Self-driving cars use a number of different technologies to “see” the world around them. One of them is LIDAR, and some believe it could be the solution to the ever-present problem of light pollution that is plaguing cities.

Unfortunately, the idea of driving with your headlights off and using laser-guidance as your primary and potentially sole method of identifying obstacles is hazardous.

If you haven’t heard the term LIDAR before, you will likely hear all about it in the next few years. Basically, it stands for Light Detection and Ranging, and it’s the technology that enables self-driving cars to spot and track obstacles, roadways, and other critical data that keeps them from crashing.

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It is one of three systems that autonomous vehicles use to do their thing, and all three of them are necessary to maintain an optimal level of safety.

Cameras are another, and those require light to function optimally. These do a number of things, including helping the car to see and identify moving objects, such as people and animals in the roadway.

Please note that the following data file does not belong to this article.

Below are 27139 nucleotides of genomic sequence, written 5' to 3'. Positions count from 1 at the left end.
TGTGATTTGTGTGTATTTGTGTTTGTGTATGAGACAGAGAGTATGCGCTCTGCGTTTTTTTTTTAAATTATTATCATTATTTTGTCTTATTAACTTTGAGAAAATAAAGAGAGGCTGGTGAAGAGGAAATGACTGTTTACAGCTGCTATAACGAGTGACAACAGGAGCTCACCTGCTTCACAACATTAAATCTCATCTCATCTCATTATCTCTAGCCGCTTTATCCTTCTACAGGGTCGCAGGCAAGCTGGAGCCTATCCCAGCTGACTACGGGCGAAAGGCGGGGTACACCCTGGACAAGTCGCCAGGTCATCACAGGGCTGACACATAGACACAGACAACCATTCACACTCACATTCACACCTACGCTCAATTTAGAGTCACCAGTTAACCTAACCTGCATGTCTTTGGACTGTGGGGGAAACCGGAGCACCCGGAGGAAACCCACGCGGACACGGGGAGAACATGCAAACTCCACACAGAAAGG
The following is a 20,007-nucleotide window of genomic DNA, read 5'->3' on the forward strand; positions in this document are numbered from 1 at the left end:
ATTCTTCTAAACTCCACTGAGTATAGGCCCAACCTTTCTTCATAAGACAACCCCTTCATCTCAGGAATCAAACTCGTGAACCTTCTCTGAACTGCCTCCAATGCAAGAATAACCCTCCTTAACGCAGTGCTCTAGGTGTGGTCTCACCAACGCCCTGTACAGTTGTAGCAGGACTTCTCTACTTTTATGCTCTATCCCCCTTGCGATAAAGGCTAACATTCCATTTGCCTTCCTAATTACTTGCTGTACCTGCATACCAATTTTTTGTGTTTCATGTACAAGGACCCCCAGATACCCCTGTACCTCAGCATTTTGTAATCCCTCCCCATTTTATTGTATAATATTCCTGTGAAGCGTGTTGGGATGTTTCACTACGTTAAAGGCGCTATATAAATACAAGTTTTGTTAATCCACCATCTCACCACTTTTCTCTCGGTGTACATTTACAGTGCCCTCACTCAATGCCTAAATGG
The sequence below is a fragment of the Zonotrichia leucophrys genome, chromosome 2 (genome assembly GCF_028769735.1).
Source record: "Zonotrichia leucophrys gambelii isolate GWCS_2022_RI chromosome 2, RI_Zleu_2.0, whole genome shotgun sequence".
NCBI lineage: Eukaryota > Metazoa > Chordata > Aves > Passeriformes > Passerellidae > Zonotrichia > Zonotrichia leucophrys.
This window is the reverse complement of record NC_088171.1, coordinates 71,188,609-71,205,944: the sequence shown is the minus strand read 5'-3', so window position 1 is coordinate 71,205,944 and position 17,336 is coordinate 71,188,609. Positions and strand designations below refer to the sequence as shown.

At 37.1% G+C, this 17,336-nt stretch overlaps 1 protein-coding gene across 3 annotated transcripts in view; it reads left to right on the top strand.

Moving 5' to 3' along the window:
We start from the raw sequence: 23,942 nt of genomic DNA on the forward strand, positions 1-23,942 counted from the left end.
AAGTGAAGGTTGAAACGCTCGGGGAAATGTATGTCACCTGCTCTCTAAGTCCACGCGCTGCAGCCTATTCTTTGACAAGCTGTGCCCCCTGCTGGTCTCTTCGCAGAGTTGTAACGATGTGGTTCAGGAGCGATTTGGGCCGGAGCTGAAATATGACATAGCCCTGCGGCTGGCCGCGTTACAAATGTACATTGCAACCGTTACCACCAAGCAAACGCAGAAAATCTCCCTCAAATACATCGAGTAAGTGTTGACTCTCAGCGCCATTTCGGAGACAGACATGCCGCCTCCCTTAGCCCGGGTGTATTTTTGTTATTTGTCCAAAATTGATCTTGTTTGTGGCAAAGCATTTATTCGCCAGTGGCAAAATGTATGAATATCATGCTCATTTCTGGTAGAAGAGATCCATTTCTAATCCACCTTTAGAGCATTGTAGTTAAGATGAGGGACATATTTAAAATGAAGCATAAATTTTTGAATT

The third is radar, which helps the car to be aware of vehicles both in front and behind it and is commonly seen in cars with adaptive cruise control.

In a recent interview with Inverse, Michael Clamann, a senior research scientist at Duke University, said: “The whole point of having multiple systems on these cars is that they have redundancy. There are certain things that LIDAR is good at, there are certain things that cameras are good at, and there are certain things that radar is good at.”

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If we were to take two of those systems out of the equation, you’re left with a vehicle that, while it might be able to navigate and handle basic obstacle avoidance, would leave it inherently less safe.

Autonomous vehicles have a hard enough time as it is trying to predict the movements of obstacles. A deer, for example, is by its very nature unpredictable. Having headlights on gives passengers and “drivers” an opportunity to act when the vehicle is unable to accurately predict what is going to happen.

Additionally, LIDAR itself isn’t perfect. It doesn’t work very well in heavy rain or snow. It needs a clear point-to-point path to objects around it to properly identify their distance, size, and shape.

So, will self-driving cars help us to cut down on the amount of light pollution in our cities? Possibly, but not with the technologies currently available. Until a new generation of sensors and cameras are created, bright headlights will remain a familiar sight on our roadways.